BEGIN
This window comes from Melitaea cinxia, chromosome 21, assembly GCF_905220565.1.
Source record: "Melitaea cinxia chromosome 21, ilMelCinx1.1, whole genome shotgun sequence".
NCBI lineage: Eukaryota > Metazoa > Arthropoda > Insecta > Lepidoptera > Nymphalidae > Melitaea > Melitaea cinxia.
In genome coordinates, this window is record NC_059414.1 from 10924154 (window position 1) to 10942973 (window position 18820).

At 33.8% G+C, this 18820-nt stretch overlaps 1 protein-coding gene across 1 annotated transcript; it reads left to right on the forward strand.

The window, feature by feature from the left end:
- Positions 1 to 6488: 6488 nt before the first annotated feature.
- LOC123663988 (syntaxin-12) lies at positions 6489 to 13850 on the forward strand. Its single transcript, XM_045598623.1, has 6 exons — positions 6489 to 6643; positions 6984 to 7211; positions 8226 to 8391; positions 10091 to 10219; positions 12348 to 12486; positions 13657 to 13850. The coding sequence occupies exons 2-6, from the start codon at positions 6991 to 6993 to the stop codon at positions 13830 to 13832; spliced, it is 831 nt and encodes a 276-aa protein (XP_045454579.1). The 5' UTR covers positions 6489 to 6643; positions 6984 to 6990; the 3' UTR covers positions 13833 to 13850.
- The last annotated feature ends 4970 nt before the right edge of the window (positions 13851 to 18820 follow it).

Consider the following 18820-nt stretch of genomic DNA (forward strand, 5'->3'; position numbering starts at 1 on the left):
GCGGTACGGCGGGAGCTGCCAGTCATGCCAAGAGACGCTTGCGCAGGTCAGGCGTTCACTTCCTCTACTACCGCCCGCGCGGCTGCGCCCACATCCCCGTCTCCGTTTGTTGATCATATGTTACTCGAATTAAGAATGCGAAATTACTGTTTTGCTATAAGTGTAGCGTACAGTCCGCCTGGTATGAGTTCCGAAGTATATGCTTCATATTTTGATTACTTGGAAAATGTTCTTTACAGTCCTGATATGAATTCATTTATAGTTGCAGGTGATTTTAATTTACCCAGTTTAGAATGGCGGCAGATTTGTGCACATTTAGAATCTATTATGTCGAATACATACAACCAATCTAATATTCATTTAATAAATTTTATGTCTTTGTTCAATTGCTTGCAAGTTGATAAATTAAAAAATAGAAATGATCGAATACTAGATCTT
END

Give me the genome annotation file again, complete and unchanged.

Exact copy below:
This window comes from Melitaea cinxia, chromosome 21, assembly GCF_905220565.1.
Source record: "Melitaea cinxia chromosome 21, ilMelCinx1.1, whole genome shotgun sequence".
NCBI lineage: Eukaryota > Metazoa > Arthropoda > Insecta > Lepidoptera > Nymphalidae > Melitaea > Melitaea cinxia.
In genome coordinates, this window is record NC_059414.1 from 10924154 (window position 1) to 10942973 (window position 18820).

At 33.8% G+C, this 18820-nt stretch overlaps 1 protein-coding gene across 1 annotated transcript; it reads left to right on the forward strand.

The window, feature by feature from the left end:
- Positions 1 to 6488: 6488 nt before the first annotated feature.
- LOC123663988 (syntaxin-12) lies at positions 6489 to 13850 on the forward strand. Its single transcript, XM_045598623.1, has 6 exons — positions 6489 to 6643; positions 6984 to 7211; positions 8226 to 8391; positions 10091 to 10219; positions 12348 to 12486; positions 13657 to 13850. The coding sequence occupies exons 2-6, from the start codon at positions 6991 to 6993 to the stop codon at positions 13830 to 13832; spliced, it is 831 nt and encodes a 276-aa protein (XP_045454579.1). The 5' UTR covers positions 6489 to 6643; positions 6984 to 6990; the 3' UTR covers positions 13833 to 13850.
- The last annotated feature ends 4970 nt before the right edge of the window (positions 13851 to 18820 follow it).

Consider the following 18820-nt stretch of genomic DNA (forward strand, 5'->3'; position numbering starts at 1 on the left):
GCGGTACGGCGGGAGCTGCCAGTCATGCCAAGAGACGCTTGCGCAGGTCAGGCGTTCACTTCCTCTACTACCGCCCGCGCGGCTGCGCCCACATCCCCGTCTCCGTTTGTTGATCATATGTTACTCGAATTAAGAATGCGAAATTACTGTTTTGCTATAAGTGTAGCGTACAGTCCGCCTGGTATGAGTTCCGAAGTATATGCTTCATATTTTGATTACTTGGAAAATGTTCTTTACAGTCCTGATATGAATTCATTTATAGTTGCAGGTGATTTTAATTTACCCAGTTTAGAATGGCGGCAGATTTGTGCACATTTAGAATCTATTATGTCGAATACATACAACCAATCTAATATTCATTTAATAAATTTTATGTCTTTGTTCAATTGCTTGCAAGTTGATAAATTAAAAAATAGAAATGATCGAATACTAGATCTT